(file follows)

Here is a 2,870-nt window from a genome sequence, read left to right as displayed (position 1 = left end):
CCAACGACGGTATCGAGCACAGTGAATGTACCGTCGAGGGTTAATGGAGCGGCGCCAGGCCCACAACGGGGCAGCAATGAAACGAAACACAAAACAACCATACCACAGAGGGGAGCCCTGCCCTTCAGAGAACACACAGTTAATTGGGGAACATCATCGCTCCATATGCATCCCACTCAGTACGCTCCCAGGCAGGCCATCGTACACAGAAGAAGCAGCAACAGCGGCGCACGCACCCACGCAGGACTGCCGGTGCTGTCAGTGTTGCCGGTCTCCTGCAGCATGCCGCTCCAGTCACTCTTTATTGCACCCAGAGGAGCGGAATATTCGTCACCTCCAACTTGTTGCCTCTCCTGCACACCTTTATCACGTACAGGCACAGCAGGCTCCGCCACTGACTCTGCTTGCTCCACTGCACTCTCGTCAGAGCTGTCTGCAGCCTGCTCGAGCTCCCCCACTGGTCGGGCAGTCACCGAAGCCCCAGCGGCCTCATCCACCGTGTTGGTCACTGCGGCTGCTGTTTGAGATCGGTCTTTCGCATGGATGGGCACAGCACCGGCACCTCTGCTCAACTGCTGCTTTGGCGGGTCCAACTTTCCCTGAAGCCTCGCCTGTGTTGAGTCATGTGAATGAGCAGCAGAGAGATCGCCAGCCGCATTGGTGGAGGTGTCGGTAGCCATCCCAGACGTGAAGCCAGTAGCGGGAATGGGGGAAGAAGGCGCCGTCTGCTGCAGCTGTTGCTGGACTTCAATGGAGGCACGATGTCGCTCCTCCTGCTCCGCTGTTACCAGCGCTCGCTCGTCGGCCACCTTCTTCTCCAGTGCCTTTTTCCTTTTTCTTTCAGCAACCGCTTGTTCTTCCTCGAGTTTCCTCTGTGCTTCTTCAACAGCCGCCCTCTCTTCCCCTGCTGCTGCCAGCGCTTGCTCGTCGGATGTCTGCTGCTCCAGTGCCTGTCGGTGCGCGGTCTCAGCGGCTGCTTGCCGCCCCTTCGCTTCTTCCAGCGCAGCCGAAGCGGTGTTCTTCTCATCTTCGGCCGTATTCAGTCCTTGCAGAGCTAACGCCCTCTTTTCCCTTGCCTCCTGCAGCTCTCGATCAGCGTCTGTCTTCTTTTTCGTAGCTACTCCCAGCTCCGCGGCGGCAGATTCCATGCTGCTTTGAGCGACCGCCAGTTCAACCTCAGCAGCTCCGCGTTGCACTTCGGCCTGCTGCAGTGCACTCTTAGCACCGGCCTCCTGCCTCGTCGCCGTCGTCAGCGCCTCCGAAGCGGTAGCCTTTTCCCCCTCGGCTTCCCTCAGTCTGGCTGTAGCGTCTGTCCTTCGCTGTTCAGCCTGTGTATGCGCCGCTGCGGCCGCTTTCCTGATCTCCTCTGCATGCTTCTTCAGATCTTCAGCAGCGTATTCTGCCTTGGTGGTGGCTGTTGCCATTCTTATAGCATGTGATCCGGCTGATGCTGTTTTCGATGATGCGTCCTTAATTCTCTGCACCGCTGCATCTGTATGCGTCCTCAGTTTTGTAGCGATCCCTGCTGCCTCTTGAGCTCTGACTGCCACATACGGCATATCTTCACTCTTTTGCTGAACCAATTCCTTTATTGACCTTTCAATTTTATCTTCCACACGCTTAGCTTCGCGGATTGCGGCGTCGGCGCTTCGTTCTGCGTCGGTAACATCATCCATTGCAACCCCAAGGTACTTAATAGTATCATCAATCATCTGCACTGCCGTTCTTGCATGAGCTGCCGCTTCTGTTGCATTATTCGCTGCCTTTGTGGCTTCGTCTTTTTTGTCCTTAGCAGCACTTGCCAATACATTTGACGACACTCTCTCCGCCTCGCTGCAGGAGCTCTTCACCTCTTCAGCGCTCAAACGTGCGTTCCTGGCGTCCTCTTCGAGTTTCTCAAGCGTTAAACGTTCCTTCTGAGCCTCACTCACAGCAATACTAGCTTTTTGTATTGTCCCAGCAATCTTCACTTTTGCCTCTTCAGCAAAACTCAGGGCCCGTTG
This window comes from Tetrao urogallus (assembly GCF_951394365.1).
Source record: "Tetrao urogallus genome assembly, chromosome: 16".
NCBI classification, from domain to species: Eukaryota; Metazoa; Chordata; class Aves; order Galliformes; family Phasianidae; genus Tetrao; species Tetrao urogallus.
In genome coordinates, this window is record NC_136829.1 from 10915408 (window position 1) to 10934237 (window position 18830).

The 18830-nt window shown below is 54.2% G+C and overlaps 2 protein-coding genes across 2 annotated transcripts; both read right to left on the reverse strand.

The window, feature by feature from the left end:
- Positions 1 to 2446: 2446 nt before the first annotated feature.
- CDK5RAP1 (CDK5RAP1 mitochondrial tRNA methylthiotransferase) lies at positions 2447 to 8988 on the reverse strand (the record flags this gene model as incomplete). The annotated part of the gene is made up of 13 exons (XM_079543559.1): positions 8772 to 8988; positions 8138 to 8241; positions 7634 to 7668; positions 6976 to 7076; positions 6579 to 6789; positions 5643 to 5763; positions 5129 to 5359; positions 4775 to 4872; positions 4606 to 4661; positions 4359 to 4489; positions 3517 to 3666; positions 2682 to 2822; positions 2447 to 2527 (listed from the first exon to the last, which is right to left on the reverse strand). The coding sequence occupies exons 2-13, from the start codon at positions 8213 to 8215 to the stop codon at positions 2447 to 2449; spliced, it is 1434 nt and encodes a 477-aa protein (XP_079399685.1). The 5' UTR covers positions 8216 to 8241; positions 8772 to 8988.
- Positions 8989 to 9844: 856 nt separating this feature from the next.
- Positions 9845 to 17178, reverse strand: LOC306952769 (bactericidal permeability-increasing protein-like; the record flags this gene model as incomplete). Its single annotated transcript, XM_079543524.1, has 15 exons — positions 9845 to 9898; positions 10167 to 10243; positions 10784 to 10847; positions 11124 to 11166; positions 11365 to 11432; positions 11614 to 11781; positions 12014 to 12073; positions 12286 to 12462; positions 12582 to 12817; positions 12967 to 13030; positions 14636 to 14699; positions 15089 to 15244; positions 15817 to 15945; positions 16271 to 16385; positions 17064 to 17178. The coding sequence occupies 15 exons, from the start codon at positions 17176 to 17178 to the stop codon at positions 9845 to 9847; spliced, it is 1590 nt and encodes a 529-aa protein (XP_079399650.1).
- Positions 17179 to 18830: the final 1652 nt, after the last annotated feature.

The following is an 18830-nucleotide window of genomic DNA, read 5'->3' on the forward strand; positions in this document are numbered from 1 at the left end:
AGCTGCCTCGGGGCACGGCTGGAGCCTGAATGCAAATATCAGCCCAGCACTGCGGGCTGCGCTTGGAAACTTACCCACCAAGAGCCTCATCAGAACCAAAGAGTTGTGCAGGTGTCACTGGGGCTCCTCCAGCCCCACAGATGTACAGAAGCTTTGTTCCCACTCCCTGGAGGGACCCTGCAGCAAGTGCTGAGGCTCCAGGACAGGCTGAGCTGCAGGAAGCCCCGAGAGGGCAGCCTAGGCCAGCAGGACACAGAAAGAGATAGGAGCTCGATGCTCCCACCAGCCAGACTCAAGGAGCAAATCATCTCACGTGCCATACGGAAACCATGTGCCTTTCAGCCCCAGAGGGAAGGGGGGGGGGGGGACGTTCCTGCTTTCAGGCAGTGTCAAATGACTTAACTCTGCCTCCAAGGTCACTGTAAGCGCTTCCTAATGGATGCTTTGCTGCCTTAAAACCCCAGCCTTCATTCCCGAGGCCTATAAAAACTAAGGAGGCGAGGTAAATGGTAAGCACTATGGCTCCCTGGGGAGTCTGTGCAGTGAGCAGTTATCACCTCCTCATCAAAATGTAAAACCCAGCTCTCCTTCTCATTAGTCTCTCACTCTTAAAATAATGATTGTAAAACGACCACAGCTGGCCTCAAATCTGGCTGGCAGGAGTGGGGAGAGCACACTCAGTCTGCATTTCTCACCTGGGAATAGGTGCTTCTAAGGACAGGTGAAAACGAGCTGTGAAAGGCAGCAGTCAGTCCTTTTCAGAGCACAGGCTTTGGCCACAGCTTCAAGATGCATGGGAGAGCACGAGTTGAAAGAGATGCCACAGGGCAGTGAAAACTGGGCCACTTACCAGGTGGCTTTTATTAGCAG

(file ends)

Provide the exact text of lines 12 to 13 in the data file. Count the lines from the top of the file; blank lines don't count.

- Positions 9845 to 17178, reverse strand: LOC306952769 (bactericidal permeability-increasing protein-like; the record flags this gene model as incomplete). Its single annotated transcript, XM_079543524.1, has 15 exons — positions 9845 to 9898; positions 10167 to 10243; positions 10784 to 10847; positions 11124 to 11166; positions 11365 to 11432; positions 11614 to 11781; positions 12014 to 12073; positions 12286 to 12462; positions 12582 to 12817; positions 12967 to 13030; positions 14636 to 14699; positions 15089 to 15244; positions 15817 to 15945; positions 16271 to 16385; positions 17064 to 17178. The coding sequence occupies 15 exons, from the start codon at positions 17176 to 17178 to the stop codon at positions 9845 to 9847; spliced, it is 1590 nt and encodes a 529-aa protein (XP_079399650.1).
- Positions 17179 to 18830: the final 1652 nt, after the last annotated feature.